c) Vision statement

d) Mission statement

e) Your proposition - company, product or service

f) Market description, analysis, segmentation, targeting and positioning

g) Explanation of how the product, service or idea is different

h) Outline marketing plan

i) Outline sales plan and forecast

j) Resources

k) Financials (to include ROI and cash flow)

l) How to make it happen

a) Executive summary

The executive summary is the most important part of the document because it is likely to be read by all stakeholders. But don’t think of it as purely a summary of your business plan.

Think of it as an opportunity to “sell” your business idea. Think impact, engagement, and appeal. From your first word to your last, your executive summary requires high energy.

Your first sentence should be a benefit-focused entrée into an appealing, scene setting, first paragraph.

It should detail your vision, mission, the situation, proposal, and payback. It needs to mirror your document in the precise order of your document – from the proposition, market description, considerations, resources required and return on investment to cash flow. It needs to be well-structured, appealing, and highly credible.

Sketch out your executive summary in draft before starting your document. It should represent the skeleton of your document. Produce it in rough before writing your document and complete it after writing your whole document.

An executive summary – over one or perhaps two pages – should have seven parts:

  • Proposition summary and how it meets the customer/market needs
  • Background
  • Situation definition - problem or opportunity
  • Approach and proposition
  • Financials/costings/payback
  • Benefits/rationale to approach
  • How to make it happen

b) Management profiles

If the business plan is to secure funding, investors will want to know the capability, experience, and track record of the people who will be driving the business. Short biographies of key people should be detailed.

c) Vision statement

State where you see your business in the future. A vision statement is a high-level overview of the business, the characteristics the business will display, and the goals that it will have achieved by a specific time.

d) Mission statement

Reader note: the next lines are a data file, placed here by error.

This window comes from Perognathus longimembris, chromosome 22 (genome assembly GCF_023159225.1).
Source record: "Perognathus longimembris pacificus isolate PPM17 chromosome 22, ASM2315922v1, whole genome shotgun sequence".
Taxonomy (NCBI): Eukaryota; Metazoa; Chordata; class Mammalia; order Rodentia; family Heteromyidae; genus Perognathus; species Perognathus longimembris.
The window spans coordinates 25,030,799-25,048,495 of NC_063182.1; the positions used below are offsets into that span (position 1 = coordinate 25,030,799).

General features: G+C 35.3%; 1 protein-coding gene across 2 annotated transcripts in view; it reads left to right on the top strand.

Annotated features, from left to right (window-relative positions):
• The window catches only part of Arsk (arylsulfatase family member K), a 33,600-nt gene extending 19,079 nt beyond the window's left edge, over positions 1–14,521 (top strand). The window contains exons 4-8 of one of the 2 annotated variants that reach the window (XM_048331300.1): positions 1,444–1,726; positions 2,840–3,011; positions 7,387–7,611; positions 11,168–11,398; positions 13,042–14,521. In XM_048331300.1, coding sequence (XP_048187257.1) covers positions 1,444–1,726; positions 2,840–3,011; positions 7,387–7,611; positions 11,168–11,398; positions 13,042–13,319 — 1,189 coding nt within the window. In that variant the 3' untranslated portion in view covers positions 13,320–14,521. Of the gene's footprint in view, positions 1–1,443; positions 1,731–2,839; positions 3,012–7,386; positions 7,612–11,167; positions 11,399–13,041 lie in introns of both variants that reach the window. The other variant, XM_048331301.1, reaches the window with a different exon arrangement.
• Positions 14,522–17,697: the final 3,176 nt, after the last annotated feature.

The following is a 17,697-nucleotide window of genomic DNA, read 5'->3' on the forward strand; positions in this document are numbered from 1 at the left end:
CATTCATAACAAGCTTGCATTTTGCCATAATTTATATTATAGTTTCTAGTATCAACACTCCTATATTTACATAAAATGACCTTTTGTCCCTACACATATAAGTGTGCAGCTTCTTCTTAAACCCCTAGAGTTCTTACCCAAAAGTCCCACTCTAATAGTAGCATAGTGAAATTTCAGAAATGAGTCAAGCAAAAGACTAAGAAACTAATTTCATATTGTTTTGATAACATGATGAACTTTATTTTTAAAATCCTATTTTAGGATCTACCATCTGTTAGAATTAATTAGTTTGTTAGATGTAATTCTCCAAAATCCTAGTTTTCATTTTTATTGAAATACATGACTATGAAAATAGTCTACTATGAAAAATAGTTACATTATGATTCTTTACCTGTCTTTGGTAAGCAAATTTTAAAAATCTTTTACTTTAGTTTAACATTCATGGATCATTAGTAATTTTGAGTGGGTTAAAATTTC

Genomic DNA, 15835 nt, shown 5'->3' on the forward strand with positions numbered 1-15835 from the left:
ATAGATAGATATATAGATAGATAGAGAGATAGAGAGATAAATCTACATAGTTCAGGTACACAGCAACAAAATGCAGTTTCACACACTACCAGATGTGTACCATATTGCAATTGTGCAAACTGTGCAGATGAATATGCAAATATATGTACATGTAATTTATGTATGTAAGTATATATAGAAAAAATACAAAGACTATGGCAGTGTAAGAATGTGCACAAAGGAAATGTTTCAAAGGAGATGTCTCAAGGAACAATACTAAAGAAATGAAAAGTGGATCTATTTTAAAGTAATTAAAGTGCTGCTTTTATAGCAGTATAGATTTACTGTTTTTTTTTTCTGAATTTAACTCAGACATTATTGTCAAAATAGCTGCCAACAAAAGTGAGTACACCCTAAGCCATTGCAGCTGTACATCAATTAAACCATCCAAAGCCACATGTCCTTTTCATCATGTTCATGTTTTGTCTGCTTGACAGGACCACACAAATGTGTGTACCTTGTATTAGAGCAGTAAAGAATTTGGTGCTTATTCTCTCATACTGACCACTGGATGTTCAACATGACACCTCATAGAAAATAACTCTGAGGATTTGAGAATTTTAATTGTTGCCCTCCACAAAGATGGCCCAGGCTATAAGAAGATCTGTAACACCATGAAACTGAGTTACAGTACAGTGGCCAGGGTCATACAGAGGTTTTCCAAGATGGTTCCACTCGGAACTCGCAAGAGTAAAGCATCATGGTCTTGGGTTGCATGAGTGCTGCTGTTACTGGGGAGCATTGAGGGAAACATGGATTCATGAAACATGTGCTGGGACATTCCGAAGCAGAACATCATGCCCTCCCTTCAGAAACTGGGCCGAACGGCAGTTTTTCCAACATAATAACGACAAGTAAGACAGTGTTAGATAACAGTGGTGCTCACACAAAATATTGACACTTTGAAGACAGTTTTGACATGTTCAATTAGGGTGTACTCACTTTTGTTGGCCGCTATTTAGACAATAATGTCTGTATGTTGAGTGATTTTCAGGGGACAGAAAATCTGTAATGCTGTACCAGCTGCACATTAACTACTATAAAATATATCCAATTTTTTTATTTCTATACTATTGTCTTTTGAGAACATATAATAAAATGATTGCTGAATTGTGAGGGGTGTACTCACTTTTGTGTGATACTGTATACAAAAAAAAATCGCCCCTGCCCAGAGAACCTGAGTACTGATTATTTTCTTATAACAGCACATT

Summarise your company’s purpose, means of operation, market, and scope of activity.

e) Your proposition - company, product or service

This section should start with an outline of why you have developed your offering – the need for it - and how it fits within the market, competitively. You should position your company, product or service in the mind of the reader.

The main focus of this section is on what you will offer the market in terms of business, product or service, technically and operationally. You should include charts, diagrams, and images as necessary to enable the reader to understand your offering and its comparative capability.

Ensure that the information you give is complete, that your narrative explains essential details, and that no questions are begged.

f) Market description, analysis, segmentation, targeting and positioning

You should describe your product or service in terms of what marketers call a marketing mix. It’s a means of structuring an offering from a marketing perspective. It comprises: Product, Price, Placement, and Promotion, otherwise known as the 4 Ps.

Marketing Mix

Product

This is about describing your product range or service, and how you will adapt it to support your customers’ needs and desires.

You should also include guarantees, support, and maintenance. Also include product variation, differentiation, and innovation.

Price

This is the process of setting product prices. It may include discounts which relate to what you think customers are prepared to pay, and how they may wish to pay.

Placement

This might involve distribution channels, direct sales, indirect sales or e-commerce. In essence, you need to detail how you will get your product to market. Don’t go into detail here – instead, give detail at the section on sales plan and forecast.

Promotion

This is about how you will promote your product, product line or company.

Markets are divided into groups of buyers – or segments. You should describe your market in segments.

Tailoring an approach to one or more groups - or one or more segments - over others is the only way to promote your offering. That’s why airlines promote first class services differently from economy class services.

One other thing you need to be aware of is that the segment or segments you propose are valid. Provided that a segment can be identified, is of reasonable size and can be reached economically, then it is a valid marketing target. Here are some variables:

Demographics

These relate to age, gender, income, race, and ethnicity for the purpose of creating a clear and complete picture of the characteristics.

 

Geography

There are often regional differences. Customer preferences differ depending on which part of the country they may live.

Behaviour

Some customers are brand loyal. Others are heavy users while others are identified as light users.

Psychological/Lifestyle

This is based on activities, interests and opinions.

Segmentation